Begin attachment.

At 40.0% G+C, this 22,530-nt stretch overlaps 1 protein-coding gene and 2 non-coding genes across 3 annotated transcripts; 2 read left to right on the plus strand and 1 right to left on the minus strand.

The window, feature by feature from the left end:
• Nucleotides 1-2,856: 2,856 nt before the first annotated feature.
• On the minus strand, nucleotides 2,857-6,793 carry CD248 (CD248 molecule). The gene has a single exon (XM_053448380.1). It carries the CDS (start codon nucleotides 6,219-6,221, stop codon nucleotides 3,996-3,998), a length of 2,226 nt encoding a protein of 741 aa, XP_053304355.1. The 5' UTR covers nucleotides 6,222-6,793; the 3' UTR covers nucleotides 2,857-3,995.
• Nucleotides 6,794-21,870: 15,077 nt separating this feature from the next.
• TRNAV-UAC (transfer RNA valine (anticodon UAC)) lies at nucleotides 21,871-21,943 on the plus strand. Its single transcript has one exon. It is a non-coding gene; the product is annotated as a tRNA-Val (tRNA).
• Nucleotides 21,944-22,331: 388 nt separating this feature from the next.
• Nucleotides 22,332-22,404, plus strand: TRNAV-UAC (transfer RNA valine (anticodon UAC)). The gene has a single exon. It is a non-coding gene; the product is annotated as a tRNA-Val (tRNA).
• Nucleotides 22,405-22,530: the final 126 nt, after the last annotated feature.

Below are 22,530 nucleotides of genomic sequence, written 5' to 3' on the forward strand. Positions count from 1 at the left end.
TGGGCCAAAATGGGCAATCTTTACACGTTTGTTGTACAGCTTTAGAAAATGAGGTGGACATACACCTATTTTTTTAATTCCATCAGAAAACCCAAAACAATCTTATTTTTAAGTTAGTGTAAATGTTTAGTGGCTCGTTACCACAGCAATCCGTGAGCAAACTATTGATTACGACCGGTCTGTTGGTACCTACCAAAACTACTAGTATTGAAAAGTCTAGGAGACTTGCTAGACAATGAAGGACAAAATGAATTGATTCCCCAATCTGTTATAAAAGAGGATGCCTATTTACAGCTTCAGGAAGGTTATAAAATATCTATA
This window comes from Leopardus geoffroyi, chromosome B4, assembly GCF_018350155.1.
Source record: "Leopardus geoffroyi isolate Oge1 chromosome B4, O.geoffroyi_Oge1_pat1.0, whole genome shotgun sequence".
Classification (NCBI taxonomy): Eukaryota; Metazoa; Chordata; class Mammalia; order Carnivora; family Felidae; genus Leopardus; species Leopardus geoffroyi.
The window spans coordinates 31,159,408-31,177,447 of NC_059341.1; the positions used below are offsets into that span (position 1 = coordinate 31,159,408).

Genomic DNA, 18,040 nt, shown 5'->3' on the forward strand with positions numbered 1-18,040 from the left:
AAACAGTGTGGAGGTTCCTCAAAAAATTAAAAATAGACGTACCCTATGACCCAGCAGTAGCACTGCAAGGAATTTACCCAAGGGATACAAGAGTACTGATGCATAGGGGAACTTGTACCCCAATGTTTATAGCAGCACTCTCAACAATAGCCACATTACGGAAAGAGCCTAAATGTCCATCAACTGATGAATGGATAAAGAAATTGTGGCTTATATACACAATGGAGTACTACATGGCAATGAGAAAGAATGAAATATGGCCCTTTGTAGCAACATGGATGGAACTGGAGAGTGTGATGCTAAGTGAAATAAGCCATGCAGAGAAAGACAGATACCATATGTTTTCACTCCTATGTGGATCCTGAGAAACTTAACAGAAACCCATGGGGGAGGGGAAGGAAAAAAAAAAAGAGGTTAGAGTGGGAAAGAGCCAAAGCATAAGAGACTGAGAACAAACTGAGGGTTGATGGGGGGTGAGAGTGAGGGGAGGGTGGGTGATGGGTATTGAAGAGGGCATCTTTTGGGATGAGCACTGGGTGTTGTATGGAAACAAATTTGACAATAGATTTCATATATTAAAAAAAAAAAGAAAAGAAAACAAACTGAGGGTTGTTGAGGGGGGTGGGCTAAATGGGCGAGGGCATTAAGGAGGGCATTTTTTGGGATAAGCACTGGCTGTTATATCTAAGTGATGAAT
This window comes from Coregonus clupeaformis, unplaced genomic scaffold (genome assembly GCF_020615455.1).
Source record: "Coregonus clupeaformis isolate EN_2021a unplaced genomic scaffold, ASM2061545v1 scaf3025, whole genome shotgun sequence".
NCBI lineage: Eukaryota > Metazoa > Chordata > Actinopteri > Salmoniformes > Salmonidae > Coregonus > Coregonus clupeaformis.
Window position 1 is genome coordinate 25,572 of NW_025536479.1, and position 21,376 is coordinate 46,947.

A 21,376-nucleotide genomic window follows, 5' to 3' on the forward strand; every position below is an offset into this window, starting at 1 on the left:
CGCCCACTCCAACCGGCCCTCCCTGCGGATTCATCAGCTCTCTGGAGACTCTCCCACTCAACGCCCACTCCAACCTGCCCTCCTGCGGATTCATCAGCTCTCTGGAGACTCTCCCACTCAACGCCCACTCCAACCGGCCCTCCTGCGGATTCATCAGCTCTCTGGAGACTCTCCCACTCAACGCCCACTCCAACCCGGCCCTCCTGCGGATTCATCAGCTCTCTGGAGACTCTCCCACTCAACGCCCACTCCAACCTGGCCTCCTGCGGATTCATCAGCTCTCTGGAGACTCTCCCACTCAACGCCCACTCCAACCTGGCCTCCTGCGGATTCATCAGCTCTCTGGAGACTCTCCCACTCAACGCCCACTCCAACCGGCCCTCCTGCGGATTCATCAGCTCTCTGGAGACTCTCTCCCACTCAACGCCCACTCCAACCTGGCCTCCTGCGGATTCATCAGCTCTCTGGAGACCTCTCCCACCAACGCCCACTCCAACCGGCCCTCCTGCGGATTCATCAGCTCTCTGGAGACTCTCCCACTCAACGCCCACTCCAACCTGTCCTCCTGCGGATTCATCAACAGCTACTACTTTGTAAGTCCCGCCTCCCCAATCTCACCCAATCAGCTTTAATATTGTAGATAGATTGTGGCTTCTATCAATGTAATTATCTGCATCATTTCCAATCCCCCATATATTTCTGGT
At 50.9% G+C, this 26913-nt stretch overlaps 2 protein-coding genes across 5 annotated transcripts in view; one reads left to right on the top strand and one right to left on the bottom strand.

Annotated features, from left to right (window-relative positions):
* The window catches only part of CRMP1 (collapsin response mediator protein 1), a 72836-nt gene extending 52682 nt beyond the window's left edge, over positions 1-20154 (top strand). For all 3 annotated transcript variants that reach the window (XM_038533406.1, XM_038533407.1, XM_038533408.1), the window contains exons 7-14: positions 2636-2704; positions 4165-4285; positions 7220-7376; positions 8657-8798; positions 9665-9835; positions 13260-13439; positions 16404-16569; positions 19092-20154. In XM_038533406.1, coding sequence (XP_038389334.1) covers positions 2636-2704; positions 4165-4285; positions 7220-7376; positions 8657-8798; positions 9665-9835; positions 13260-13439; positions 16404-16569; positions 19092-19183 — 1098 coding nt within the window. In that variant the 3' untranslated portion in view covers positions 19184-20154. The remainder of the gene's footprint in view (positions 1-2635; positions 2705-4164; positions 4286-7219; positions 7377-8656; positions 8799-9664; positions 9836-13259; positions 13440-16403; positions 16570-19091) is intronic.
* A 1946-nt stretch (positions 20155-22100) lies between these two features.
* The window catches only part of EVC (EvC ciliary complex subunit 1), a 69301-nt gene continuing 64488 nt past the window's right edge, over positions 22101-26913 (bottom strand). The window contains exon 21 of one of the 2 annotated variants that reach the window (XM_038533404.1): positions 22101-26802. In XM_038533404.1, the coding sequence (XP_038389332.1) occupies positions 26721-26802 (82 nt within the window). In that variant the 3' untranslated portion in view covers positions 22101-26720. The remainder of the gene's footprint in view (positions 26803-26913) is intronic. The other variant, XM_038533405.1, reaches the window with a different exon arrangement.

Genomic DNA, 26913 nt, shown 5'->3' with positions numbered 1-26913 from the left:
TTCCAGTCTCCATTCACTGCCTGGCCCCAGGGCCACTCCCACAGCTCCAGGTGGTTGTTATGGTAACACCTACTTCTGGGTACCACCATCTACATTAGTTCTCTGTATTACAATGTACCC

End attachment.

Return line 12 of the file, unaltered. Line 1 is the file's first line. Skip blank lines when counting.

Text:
This window comes from Leopardus geoffroyi, chromosome B4, assembly GCF_018350155.1.